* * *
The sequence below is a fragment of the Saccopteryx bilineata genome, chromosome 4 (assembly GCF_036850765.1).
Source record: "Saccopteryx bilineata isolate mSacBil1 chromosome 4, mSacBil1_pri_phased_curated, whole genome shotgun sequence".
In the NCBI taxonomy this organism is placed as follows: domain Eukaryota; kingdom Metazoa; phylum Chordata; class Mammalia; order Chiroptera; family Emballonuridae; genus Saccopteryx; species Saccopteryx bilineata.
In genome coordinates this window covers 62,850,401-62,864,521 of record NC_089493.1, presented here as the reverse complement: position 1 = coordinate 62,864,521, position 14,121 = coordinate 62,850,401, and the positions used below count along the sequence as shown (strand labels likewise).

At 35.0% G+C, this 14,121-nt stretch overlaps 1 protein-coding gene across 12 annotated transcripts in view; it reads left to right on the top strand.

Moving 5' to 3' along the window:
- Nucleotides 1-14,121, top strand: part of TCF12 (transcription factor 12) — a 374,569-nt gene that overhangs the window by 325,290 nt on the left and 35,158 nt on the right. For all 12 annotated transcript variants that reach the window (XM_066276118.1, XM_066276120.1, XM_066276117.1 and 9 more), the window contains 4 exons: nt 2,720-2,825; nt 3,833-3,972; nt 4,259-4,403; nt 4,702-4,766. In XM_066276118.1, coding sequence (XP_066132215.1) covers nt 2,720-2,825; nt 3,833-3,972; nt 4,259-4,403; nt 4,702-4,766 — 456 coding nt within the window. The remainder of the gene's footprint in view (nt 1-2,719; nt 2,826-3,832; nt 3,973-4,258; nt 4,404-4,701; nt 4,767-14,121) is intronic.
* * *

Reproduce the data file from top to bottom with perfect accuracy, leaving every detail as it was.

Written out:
The sequence below is a fragment of the Saccopteryx bilineata genome, chromosome 4 (assembly GCF_036850765.1).
Source record: "Saccopteryx bilineata isolate mSacBil1 chromosome 4, mSacBil1_pri_phased_curated, whole genome shotgun sequence".
In the NCBI taxonomy this organism is placed as follows: domain Eukaryota; kingdom Metazoa; phylum Chordata; class Mammalia; order Chiroptera; family Emballonuridae; genus Saccopteryx; species Saccopteryx bilineata.
In genome coordinates this window covers 62,850,401-62,864,521 of record NC_089493.1, presented here as the reverse complement: position 1 = coordinate 62,864,521, position 14,121 = coordinate 62,850,401, and the positions used below count along the sequence as shown (strand labels likewise).

At 35.0% G+C, this 14,121-nt stretch overlaps 1 protein-coding gene across 12 annotated transcripts in view; it reads left to right on the top strand.

Moving 5' to 3' along the window:
- Nucleotides 1-14,121, top strand: part of TCF12 (transcription factor 12) — a 374,569-nt gene that overhangs the window by 325,290 nt on the left and 35,158 nt on the right. For all 12 annotated transcript variants that reach the window (XM_066276118.1, XM_066276120.1, XM_066276117.1 and 9 more), the window contains 4 exons: nt 2,720-2,825; nt 3,833-3,972; nt 4,259-4,403; nt 4,702-4,766. In XM_066276118.1, coding sequence (XP_066132215.1) covers nt 2,720-2,825; nt 3,833-3,972; nt 4,259-4,403; nt 4,702-4,766 — 456 coding nt within the window. The remainder of the gene's footprint in view (nt 1-2,719; nt 2,826-3,832; nt 3,973-4,258; nt 4,404-4,701; nt 4,767-14,121) is intronic.